EXPLOREMY LIBRARY
Business & Finance
CKGSB Knowledge - China Business and Economy

CKGSB Knowledge - China Business and Economy Winter 2015

CKGSB Knowledge is an English language business publication focused on China. It features original articles on business and economy in China, the evolution of “Made in China”, policy issues, the rise of Chinese companies, the emergence of Chinese multinationals, and foreign multinationals’ strategy and operations in China. It also features interviews with influential thought leaders and CEOs, both Chinese and global, on trending topics. CKGSB Knowledge provides a unique vantage point from which to discover the latest general and China-specific business trends. It also provides a matrix to understand how emerging markets are transforming the global business landscape.

Country:
United States
Language:
English
Publisher:
Cheung Kong Graduate School of Business
Frequency:
Quarterly
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4 Issues

in this issue

3 min.
understanding china’s planned economy

China’s recently released 13 five-year plan reminded me of how the country has changed since 1979, the year I became an undergraduate of the Department of National Planning and Statistics at the People’s (now Renmin) University in Beijing. One of the major courses was National Economic Planning, primarily about Wassily Leontief’s “input and output tables”, taught by a Chinese professor who used to study in the Soviet Union. Many of the graduates of our department ended up working in the development of China’s five-year plans. Over the past 30 years, the meaning of the plans has been changing along with the decision-making process of China. As the market, instead of the state, plays a much more important role in China’s economy, the so called “plan” is more like a “direction”…

1 min.
china data

Traveling Together As part of a share swap deal involving two of China’s largest online travel companies, Ctrip will take a 45% stake in its rival Qunar, while Baidu, which backs Qunar, is to take a 25% stake in Ctrip. Qunar and Ctrip will remain separate companies. Funding Charge Private equity and venture capital investment in telecommunications, media and technology in China over the first half of 2015 reached $15.6 bn— almost as much as the full-year figure in 2014, $15.9 bn. Away From Home Corporate R&D spending done by firms headquartered outside of the country in 2015 Treat Yourself China’s annual Singles Day sales yet again broke records this year, with Alibaba leading the way with RMB 91.2 bn ($14.32 bn), an increase of 60% over last year. Towers of London Vanke has entered the UK’s commercial real…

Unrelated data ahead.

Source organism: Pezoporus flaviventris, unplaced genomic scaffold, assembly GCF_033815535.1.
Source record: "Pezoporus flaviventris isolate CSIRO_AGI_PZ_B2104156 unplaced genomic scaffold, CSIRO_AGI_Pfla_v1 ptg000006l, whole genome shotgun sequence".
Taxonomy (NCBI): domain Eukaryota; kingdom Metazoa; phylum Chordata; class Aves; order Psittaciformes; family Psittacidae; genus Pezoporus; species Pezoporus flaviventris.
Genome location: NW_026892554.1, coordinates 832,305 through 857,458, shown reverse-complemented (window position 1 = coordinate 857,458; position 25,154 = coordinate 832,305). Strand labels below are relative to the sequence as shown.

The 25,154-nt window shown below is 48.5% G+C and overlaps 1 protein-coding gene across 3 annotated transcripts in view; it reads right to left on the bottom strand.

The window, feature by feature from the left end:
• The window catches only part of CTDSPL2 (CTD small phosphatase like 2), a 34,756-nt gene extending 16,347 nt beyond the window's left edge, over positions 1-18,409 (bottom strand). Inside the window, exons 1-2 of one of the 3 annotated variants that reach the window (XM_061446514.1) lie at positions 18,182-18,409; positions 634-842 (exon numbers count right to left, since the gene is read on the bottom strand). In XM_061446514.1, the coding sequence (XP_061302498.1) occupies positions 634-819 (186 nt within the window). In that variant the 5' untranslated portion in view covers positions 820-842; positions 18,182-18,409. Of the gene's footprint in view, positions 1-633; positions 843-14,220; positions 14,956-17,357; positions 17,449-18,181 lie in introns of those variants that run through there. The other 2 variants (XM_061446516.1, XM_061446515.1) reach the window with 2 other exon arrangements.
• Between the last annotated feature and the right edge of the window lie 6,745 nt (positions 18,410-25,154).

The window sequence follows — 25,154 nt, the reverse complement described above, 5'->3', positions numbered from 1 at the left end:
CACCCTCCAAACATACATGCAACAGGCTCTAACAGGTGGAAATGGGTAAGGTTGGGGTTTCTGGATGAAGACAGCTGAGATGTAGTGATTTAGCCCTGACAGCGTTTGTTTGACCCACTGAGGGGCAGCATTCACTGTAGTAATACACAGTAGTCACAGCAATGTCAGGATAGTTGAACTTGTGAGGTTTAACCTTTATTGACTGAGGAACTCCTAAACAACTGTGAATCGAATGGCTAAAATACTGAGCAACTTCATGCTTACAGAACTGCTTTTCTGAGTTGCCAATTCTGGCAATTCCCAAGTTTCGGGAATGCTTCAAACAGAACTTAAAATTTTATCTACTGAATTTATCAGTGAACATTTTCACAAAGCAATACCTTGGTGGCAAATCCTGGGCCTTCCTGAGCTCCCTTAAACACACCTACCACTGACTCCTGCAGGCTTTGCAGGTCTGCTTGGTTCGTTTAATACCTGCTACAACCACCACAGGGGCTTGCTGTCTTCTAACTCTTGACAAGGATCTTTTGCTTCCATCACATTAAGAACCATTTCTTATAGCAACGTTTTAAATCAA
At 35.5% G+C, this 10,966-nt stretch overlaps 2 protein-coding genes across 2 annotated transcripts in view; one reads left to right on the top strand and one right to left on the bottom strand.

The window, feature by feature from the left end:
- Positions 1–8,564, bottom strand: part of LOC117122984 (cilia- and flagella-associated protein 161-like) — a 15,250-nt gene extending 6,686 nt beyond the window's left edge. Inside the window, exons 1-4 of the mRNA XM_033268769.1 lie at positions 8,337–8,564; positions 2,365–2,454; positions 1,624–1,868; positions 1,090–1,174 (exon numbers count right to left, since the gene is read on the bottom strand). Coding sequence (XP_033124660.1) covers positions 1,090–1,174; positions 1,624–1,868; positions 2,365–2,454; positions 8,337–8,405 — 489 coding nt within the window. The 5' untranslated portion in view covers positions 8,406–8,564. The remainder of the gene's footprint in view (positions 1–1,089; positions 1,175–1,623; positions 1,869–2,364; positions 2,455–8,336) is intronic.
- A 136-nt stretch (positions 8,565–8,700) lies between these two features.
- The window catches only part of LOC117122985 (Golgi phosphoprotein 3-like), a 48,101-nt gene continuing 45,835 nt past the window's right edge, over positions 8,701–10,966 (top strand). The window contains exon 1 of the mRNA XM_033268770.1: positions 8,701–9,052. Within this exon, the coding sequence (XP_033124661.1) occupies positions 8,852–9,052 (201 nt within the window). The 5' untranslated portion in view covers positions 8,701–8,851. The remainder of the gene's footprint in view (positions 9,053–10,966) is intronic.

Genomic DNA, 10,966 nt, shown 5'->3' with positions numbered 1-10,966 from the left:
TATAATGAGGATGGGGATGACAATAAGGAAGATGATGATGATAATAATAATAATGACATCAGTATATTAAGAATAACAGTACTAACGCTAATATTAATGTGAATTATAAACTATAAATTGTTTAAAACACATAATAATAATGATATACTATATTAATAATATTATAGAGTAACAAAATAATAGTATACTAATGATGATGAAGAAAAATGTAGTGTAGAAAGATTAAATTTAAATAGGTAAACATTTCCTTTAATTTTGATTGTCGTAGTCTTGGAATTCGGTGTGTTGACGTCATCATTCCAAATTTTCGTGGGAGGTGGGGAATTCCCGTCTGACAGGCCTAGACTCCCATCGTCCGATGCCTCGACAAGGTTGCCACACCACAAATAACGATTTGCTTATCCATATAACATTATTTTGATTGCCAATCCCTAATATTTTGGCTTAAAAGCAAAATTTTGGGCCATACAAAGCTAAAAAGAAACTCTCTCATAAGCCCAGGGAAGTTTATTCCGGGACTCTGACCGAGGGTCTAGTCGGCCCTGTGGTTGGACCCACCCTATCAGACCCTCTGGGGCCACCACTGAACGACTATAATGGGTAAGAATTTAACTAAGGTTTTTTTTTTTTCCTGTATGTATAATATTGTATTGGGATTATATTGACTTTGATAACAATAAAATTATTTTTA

1 min.
rise and fall

In August, the renminbi was suddenly devalued after market forces were introduced into the way its trading band was calculated, once again casting the spotlight on this most contentious of currencies. Typically, thanks to the interventions of US politicians, the conversation has centered on accusations that the renminbi has been kept artificially low as part of a ploy to boost Chinese exports. However, such a view hasn’t been supported by analysts, and in the Summer 2015 issue of CKGSB Knowledge several went on record as saying the renminbi was in fact overvalued.…

14 min.
a shift in key

Until recently, Zhengzhou probably felt like China’s future. The capital of the inland Henan province has been on a construction binge over the past dozen years, building out to become the heart of hinterland China. The largest high-speed train station in the world opened on the eastern boundary in 2012, burnishing Zhengzhou’s credentials as a transport hub. Zhengdong district, completed in 2013, is larger than the rest of the city put together. Zhengzhou built itself up by gorging on investment and debt. Now development has slowed in tandem with the rest of China. GDP growth fell to 9.6% in the first half of 2015, an improvement from 9.3% in 2014 but down sharply from an average of more than 13% in the past decade. Zhengzhou is confronting the ‘New Normal’, a stock…

14 min.
welcome to the wechat galaxy

Alex Zou can’t imagine life without WeChat. The Hong Kong-based private banker and Beijing native uses Tencent’s ubiquitous mobile app to pay his bills, hail a taxi, order food and shop. “I spend about 40% of the time I use my smartphone on WeChat,” he says. “It’s useful to chat with my friends, but it’s the convenience of the other functions that makes it so important to me.” In just over four years, WeChat has evolved from a simple free messaging app into China’s paramount mobile portal. With 650 million monthly active users, it has a commanding position in the world’s biggest smartphone market. Tencent has used WeChat to create a mobile ecosystem for China, which has more smartphone than PC users. By steadily integrating value-added services into the app, Tencent has…

15 min.
the party planners

China’s state media aren’t known as a source of viral internet content, but when Xinhua quietly released a video on Twitter purporting to explain the Shisanwu, or China’s 13 Five-Year Plan (FYP), they managed to create just that, with the video quickly becoming the talk of both veteran China watchers and the general public alike. For anyone unfamiliar with the video’s cavalcade of cartoon images and quirky self-parody, the overall impression it creates is that of a diligent government applying expertise and deep public spiritedness to the full range of China’s challenges. For completeness, the video features a diplodocus that looks only marginally less confused than most viewers must have been by the time it strolled into view. Perhaps no one pointed out to him that he was supposed to symbolize…